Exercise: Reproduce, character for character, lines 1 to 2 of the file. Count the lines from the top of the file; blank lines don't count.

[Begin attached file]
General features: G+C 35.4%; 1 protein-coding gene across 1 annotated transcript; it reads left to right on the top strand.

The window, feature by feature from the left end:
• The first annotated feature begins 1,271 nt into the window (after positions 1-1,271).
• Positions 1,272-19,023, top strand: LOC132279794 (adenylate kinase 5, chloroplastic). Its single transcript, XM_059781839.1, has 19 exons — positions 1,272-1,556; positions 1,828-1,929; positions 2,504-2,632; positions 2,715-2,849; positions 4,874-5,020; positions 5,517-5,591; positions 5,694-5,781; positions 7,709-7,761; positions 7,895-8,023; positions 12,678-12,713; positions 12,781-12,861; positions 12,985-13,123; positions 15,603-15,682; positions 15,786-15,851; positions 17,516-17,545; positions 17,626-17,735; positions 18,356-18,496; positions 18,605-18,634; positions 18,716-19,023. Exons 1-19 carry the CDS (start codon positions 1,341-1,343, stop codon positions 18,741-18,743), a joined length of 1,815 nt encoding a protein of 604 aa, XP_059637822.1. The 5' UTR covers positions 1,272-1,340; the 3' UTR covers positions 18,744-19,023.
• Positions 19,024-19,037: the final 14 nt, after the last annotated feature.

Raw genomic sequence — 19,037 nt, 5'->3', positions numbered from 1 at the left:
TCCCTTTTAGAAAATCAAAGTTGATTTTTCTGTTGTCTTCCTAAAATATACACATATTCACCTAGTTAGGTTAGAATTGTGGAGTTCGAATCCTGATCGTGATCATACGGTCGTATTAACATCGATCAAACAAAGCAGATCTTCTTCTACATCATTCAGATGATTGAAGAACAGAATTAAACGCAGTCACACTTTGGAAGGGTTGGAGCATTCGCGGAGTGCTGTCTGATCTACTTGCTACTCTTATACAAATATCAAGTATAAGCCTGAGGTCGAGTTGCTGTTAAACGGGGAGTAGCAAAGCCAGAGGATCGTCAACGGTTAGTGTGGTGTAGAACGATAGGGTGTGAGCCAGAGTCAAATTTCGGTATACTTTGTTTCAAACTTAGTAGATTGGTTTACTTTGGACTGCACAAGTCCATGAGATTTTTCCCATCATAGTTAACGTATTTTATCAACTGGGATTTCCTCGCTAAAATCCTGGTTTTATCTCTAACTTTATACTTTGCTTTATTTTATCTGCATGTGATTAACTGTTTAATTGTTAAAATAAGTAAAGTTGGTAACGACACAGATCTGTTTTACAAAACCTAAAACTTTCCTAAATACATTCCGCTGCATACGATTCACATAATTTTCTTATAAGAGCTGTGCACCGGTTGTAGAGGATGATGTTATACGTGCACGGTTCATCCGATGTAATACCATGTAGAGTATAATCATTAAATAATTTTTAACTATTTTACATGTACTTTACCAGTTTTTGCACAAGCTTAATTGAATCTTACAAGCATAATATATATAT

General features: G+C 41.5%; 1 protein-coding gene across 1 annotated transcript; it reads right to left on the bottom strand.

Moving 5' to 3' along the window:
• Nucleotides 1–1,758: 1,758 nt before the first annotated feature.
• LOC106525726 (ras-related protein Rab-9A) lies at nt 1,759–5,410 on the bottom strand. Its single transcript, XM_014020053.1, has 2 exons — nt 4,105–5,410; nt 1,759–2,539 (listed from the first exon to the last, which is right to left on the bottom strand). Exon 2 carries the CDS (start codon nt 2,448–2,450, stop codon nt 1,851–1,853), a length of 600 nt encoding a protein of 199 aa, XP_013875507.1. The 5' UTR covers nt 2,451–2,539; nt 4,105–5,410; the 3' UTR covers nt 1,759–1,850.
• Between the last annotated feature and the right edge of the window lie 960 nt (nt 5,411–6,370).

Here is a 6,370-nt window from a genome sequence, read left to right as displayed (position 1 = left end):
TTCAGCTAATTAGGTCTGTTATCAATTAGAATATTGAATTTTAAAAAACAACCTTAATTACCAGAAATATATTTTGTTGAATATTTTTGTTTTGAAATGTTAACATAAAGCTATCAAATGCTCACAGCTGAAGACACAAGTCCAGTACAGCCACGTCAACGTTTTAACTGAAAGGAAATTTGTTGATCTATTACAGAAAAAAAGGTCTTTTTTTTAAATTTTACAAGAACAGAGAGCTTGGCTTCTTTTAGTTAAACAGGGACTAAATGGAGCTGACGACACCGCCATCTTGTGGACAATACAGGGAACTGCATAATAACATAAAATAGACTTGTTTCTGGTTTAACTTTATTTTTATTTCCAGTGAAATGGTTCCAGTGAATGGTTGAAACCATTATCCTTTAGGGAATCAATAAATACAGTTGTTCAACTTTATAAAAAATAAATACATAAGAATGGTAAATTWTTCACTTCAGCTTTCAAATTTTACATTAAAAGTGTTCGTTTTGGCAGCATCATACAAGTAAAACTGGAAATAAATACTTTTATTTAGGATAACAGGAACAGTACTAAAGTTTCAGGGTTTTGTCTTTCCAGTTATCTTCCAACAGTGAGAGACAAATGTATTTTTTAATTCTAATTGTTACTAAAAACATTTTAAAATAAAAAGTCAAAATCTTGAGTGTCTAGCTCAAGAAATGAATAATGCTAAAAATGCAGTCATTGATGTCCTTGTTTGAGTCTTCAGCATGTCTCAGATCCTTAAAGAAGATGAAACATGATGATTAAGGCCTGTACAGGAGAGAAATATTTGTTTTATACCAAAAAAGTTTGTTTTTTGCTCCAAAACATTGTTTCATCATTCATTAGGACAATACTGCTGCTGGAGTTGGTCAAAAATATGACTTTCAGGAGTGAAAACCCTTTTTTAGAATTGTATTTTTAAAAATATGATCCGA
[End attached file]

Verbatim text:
General features: G+C 35.4%; 1 protein-coding gene across 1 annotated transcript; it reads left to right on the top strand.

The window, feature by feature from the left end: